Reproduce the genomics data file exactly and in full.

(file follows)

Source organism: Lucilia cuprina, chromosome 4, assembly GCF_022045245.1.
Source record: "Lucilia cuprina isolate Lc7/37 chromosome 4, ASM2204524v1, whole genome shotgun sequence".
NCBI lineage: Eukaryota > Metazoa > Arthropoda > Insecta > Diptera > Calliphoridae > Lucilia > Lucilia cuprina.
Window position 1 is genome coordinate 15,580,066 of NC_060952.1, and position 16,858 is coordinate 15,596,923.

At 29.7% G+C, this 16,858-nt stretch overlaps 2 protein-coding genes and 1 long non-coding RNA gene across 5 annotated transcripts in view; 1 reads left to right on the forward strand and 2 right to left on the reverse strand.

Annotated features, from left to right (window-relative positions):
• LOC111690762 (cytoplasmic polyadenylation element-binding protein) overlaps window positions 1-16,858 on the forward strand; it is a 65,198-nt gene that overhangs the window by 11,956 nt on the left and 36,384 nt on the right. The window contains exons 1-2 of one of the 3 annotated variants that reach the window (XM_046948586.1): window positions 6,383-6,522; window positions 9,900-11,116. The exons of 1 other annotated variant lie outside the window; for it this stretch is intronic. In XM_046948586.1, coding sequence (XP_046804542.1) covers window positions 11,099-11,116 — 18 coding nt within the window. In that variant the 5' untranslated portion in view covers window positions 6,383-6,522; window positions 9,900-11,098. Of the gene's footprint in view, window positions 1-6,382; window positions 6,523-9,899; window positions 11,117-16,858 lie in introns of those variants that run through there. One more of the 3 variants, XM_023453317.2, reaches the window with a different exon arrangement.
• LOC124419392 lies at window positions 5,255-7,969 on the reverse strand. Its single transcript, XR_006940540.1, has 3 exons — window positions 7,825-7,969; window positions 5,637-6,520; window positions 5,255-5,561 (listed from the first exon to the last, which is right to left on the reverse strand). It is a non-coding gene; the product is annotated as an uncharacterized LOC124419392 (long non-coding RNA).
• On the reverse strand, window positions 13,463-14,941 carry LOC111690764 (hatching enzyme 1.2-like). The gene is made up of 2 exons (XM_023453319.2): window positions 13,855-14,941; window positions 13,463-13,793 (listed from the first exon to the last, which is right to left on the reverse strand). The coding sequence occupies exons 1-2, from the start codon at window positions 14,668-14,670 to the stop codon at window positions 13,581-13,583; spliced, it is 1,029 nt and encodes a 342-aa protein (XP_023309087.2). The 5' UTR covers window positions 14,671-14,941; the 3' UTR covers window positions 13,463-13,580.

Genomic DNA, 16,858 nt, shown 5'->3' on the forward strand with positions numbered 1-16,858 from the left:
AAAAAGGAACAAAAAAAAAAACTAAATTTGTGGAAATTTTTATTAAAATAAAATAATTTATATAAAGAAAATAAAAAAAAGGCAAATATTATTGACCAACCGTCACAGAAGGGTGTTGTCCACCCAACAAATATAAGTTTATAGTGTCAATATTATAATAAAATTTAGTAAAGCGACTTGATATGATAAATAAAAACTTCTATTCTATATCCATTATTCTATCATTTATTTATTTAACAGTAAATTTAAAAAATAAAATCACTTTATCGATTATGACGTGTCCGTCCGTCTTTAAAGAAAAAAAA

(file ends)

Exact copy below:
Source organism: Lucilia cuprina, chromosome 4, assembly GCF_022045245.1.
Source record: "Lucilia cuprina isolate Lc7/37 chromosome 4, ASM2204524v1, whole genome shotgun sequence".
NCBI lineage: Eukaryota > Metazoa > Arthropoda > Insecta > Diptera > Calliphoridae > Lucilia > Lucilia cuprina.
Window position 1 is genome coordinate 15,580,066 of NC_060952.1, and position 16,858 is coordinate 15,596,923.

At 29.7% G+C, this 16,858-nt stretch overlaps 2 protein-coding genes and 1 long non-coding RNA gene across 5 annotated transcripts in view; 1 reads left to right on the forward strand and 2 right to left on the reverse strand.

Annotated features, from left to right (window-relative positions):
• LOC111690762 (cytoplasmic polyadenylation element-binding protein) overlaps window positions 1-16,858 on the forward strand; it is a 65,198-nt gene that overhangs the window by 11,956 nt on the left and 36,384 nt on the right. The window contains exons 1-2 of one of the 3 annotated variants that reach the window (XM_046948586.1): window positions 6,383-6,522; window positions 9,900-11,116. The exons of 1 other annotated variant lie outside the window; for it this stretch is intronic. In XM_046948586.1, coding sequence (XP_046804542.1) covers window positions 11,099-11,116 — 18 coding nt within the window. In that variant the 5' untranslated portion in view covers window positions 6,383-6,522; window positions 9,900-11,098. Of the gene's footprint in view, window positions 1-6,382; window positions 6,523-9,899; window positions 11,117-16,858 lie in introns of those variants that run through there. One more of the 3 variants, XM_023453317.2, reaches the window with a different exon arrangement.
• LOC124419392 lies at window positions 5,255-7,969 on the reverse strand. Its single transcript, XR_006940540.1, has 3 exons — window positions 7,825-7,969; window positions 5,637-6,520; window positions 5,255-5,561 (listed from the first exon to the last, which is right to left on the reverse strand). It is a non-coding gene; the product is annotated as an uncharacterized LOC124419392 (long non-coding RNA).
• On the reverse strand, window positions 13,463-14,941 carry LOC111690764 (hatching enzyme 1.2-like). The gene is made up of 2 exons (XM_023453319.2): window positions 13,855-14,941; window positions 13,463-13,793 (listed from the first exon to the last, which is right to left on the reverse strand). The coding sequence occupies exons 1-2, from the start codon at window positions 14,668-14,670 to the stop codon at window positions 13,581-13,583; spliced, it is 1,029 nt and encodes a 342-aa protein (XP_023309087.2). The 5' UTR covers window positions 14,671-14,941; the 3' UTR covers window positions 13,463-13,580.

Genomic DNA, 16,858 nt, shown 5'->3' on the forward strand with positions numbered 1-16,858 from the left:
AAAAAGGAACAAAAAAAAAAACTAAATTTGTGGAAATTTTTATTAAAATAAAATAATTTATATAAAGAAAATAAAAAAAAGGCAAATATTATTGACCAACCGTCACAGAAGGGTGTTGTCCACCCAACAAATATAAGTTTATAGTGTCAATATTATAATAAAATTTAGTAAAGCGACTTGATATGATAAATAAAAACTTCTATTCTATATCCATTATTCTATCATTTATTTATTTAACAGTAAATTTAAAAAATAAAATCACTTTATCGATTATGACGTGTCCGTCCGTCTTTAAAGAAAAAAAA